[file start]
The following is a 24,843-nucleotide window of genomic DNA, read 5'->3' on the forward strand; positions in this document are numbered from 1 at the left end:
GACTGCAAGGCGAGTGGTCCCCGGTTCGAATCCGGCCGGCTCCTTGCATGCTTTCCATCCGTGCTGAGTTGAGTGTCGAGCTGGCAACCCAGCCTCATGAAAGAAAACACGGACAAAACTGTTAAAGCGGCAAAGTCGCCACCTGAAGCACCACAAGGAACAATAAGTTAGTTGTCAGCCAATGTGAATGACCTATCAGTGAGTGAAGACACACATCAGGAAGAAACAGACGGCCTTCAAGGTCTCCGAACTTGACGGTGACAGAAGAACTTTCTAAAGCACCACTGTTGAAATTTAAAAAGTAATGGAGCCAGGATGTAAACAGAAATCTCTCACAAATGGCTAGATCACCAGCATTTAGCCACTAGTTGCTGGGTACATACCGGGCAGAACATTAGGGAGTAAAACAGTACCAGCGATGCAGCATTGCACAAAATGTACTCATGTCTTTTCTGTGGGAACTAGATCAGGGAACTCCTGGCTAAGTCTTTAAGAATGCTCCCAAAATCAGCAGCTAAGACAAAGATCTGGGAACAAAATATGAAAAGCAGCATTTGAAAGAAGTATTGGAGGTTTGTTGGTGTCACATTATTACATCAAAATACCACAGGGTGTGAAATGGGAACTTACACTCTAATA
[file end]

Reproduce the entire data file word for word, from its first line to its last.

The following is a 24,843-nucleotide window of genomic DNA, read 5'->3' on the forward strand; positions in this document are numbered from 1 at the left end:
GACTGCAAGGCGAGTGGTCCCCGGTTCGAATCCGGCCGGCTCCTTGCATGCTTTCCATCCGTGCTGAGTTGAGTGTCGAGCTGGCAACCCAGCCTCATGAAAGAAAACACGGACAAAACTGTTAAAGCGGCAAAGTCGCCACCTGAAGCACCACAAGGAACAATAAGTTAGTTGTCAGCCAATGTGAATGACCTATCAGTGAGTGAAGACACACATCAGGAAGAAACAGACGGCCTTCAAGGTCTCCGAACTTGACGGTGACAGAAGAACTTTCTAAAGCACCACTGTTGAAATTTAAAAAGTAATGGAGCCAGGATGTAAACAGAAATCTCTCACAAATGGCTAGATCACCAGCATTTAGCCACTAGTTGCTGGGTACATACCGGGCAGAACATTAGGGAGTAAAACAGTACCAGCGATGCAGCATTGCACAAAATGTACTCATGTCTTTTCTGTGGGAACTAGATCAGGGAACTCCTGGCTAAGTCTTTAAGAATGCTCCCAAAATCAGCAGCTAAGACAAAGATCTGGGAACAAAATATGAAAAGCAGCATTTGAAAGAAGTATTGGAGGTTTGTTGGTGTCACATTATTACATCAAAATACCACAGGGTGTGAAATGGGAACTTACACTCTAATA